Last trip I savored their white wine barrel-aged saison and dubbel on cask so this trip I turned to the hoppier options. I had Angel's Demise IPA on cask with citra and warrior hops in the cask, Crimson Angel red ale on cask, Possessed Joe coffee porter, Revelation Rye IPA and a California common that may not have had a specific name. The coffee porter was excellent and the other beers had a really nice balance of hop expression and maltiness that clearly is not west coast style but also clearly not English either. These beers are a nice set of IPAs particularly for people like myself who enjoy the taste of hops without the heavy-handed bitterness of IPAs. They aren't quite pale ale malty but almost that malty. Good stuff.

Smog City Brewing Co.

Smog City is another Torrence brewery. Their range of beers have no specific theme but run the gamut of light to dark and malty to hoppy. The taproom provides the standard beers along with seasonals and experimental beers. We were running out of time when we got to Smog City so we didn't try too many of the beers but they seem like they have a good range of beers that I wish I had better explored. The taproom has a weird set up that seems to give up a lot of opportunities for seating and feels somewhat unwelcoming but you'll get over it with some beer.

We only had time to sample the award winning coffee porter (and award winning for good reason), the coffee porter with additions of orange cinnamon and vanilla that was interesting but not a beer I would want in large quantities. I'm not big on cinnamon so that's really my preferences and not a fault of the brewers. I also gave the zwickel rendition of the Little Bo Pils which is a nice Czech pilsner but with the rough-around-the-edges character of a zwickelbier or kellerbier.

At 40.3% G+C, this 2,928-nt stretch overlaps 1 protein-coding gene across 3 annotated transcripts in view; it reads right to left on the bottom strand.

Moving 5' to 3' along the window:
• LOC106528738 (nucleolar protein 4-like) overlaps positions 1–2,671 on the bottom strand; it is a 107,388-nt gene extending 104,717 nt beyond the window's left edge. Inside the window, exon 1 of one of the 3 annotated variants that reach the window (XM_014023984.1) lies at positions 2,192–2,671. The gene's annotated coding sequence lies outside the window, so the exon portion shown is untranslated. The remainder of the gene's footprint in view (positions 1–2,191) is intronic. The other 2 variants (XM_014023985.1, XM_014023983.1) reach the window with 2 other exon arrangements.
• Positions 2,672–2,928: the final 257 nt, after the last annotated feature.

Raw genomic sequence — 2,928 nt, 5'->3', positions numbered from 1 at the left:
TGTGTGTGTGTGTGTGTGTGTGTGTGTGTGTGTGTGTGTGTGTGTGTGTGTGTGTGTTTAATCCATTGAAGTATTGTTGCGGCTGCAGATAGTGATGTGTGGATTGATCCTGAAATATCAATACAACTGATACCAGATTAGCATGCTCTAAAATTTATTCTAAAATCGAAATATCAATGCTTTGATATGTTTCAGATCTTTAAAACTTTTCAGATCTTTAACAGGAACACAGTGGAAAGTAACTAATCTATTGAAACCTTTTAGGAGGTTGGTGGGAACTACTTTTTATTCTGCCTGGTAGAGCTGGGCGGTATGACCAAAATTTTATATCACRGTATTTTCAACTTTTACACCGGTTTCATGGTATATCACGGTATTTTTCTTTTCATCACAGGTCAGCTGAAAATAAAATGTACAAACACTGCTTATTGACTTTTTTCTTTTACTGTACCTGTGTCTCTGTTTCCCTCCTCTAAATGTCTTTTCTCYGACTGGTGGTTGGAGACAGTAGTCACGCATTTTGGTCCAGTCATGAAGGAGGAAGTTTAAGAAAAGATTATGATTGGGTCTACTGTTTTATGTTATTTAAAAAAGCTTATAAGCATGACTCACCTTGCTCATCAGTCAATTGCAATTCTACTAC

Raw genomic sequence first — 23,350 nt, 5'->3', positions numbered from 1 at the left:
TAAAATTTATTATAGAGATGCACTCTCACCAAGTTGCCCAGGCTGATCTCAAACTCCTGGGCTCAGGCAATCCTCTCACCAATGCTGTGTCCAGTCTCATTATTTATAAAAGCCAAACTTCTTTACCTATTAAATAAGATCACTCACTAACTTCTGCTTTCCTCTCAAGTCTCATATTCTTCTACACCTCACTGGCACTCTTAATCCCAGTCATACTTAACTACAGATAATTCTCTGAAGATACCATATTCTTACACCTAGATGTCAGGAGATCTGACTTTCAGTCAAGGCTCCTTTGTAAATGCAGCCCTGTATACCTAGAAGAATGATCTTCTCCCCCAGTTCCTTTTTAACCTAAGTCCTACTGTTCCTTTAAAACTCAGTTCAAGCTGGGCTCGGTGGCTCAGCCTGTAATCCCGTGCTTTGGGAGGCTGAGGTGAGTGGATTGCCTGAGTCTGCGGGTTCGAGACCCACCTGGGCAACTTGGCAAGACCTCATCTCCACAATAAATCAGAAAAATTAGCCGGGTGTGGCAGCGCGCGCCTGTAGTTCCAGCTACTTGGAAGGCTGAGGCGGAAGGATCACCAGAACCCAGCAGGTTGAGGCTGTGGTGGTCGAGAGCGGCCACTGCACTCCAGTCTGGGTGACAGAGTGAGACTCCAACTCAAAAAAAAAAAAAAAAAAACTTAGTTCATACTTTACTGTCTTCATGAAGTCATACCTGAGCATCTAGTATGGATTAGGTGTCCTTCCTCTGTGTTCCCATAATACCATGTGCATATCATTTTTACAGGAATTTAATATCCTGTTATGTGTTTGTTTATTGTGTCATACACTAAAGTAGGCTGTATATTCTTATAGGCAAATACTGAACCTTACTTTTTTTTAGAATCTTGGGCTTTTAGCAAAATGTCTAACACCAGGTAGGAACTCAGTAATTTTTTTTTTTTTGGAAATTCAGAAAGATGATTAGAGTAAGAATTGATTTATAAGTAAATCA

Phantom Carriage

I saved the most amusing for the end. This Torrence brewery has been open for just months and has a horror movie theme. It is dark and given a spooky atmosphere with a dim taproom surrounded by barrels. The dour environment makes people talk in hushed tones as though they are scared to disturb the horror. There is a theater room showing old horror movies and a barrel room that is extremely dark. It's damn funny. I told you they are doing it differently in Torrence.

Here's the best part about Phantom Carriage. It's all sour ale and saisons. They brew sour beer in house with a range of guest taps and a reasonable bottle list of sours and saisons.

I apologize for the shoddy photography but I think it's readable. These are their beers. It's an ambitious lineup for a brewery with a soft opening just four months ago. I will say that the house beers did not overwhelm me. The latter two on the list were good beers but the biggest issue with the whole range was that they just lacked the complexity that those styles are begging for. I suspect these beers are all just too young to have developed complexity and Phantom Carriage needed to start putting beer on tap. I really hope they are able to raise the bar on those beers because I would love to make this a regular stop and help drive traffic to them.

Overall a great trip and I am looking forward to seeing Phantom Carriage develop and my friends at Transplant Brewing build into their space and get some beer on tap.